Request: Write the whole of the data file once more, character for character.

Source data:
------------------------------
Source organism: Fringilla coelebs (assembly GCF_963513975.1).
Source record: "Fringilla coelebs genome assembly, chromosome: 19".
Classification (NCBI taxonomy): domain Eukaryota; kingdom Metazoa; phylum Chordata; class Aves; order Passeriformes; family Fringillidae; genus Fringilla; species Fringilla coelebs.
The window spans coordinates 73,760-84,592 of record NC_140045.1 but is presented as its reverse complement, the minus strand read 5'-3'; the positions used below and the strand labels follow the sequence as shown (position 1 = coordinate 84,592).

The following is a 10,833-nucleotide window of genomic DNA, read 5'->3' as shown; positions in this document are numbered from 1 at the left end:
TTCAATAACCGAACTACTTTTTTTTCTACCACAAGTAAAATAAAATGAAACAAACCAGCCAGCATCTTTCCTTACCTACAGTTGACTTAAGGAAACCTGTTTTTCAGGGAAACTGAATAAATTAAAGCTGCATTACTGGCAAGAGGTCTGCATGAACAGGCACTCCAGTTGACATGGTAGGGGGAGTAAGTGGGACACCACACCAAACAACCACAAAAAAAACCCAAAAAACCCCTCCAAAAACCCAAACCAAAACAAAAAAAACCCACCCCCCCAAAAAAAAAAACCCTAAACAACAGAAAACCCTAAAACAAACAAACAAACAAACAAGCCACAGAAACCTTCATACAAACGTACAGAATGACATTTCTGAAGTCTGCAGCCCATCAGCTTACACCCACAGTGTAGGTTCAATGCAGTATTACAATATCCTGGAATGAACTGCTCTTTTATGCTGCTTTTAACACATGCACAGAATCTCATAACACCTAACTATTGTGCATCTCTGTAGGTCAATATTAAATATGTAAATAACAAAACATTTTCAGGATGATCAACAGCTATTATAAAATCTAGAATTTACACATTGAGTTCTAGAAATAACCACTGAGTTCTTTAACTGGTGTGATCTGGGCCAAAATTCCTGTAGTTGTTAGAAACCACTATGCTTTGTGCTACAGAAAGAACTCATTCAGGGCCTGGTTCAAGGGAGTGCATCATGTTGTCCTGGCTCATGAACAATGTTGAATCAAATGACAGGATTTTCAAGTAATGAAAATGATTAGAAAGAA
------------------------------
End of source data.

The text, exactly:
Source organism: Fringilla coelebs (assembly GCF_963513975.1).
Source record: "Fringilla coelebs genome assembly, chromosome: 19".
Classification (NCBI taxonomy): domain Eukaryota; kingdom Metazoa; phylum Chordata; class Aves; order Passeriformes; family Fringillidae; genus Fringilla; species Fringilla coelebs.
The window spans coordinates 73,760-84,592 of record NC_140045.1 but is presented as its reverse complement, the minus strand read 5'-3'; the positions used below and the strand labels follow the sequence as shown (position 1 = coordinate 84,592).

The following is a 10,833-nucleotide window of genomic DNA, read 5'->3' as shown; positions in this document are numbered from 1 at the left end:
TTCAATAACCGAACTACTTTTTTTTCTACCACAAGTAAAATAAAATGAAACAAACCAGCCAGCATCTTTCCTTACCTACAGTTGACTTAAGGAAACCTGTTTTTCAGGGAAACTGAATAAATTAAAGCTGCATTACTGGCAAGAGGTCTGCATGAACAGGCACTCCAGTTGACATGGTAGGGGGAGTAAGTGGGACACCACACCAAACAACCACAAAAAAAACCCAAAAAACCCCTCCAAAAACCCAAACCAAAACAAAAAAAACCCACCCCCCCAAAAAAAAAAACCCTAAACAACAGAAAACCCTAAAACAAACAAACAAACAAACAAGCCACAGAAACCTTCATACAAACGTACAGAATGACATTTCTGAAGTCTGCAGCCCATCAGCTTACACCCACAGTGTAGGTTCAATGCAGTATTACAATATCCTGGAATGAACTGCTCTTTTATGCTGCTTTTAACACATGCACAGAATCTCATAACACCTAACTATTGTGCATCTCTGTAGGTCAATATTAAATATGTAAATAACAAAACATTTTCAGGATGATCAACAGCTATTATAAAATCTAGAATTTACACATTGAGTTCTAGAAATAACCACTGAGTTCTTTAACTGGTGTGATCTGGGCCAAAATTCCTGTAGTTGTTAGAAACCACTATGCTTTGTGCTACAGAAAGAACTCATTCAGGGCCTGGTTCAAGGGAGTGCATCATGTTGTCCTGGCTCATGAACAATGTTGAATCAAATGACAGGATTTTCAAGTAATGAAAATGATTAGAAAGAA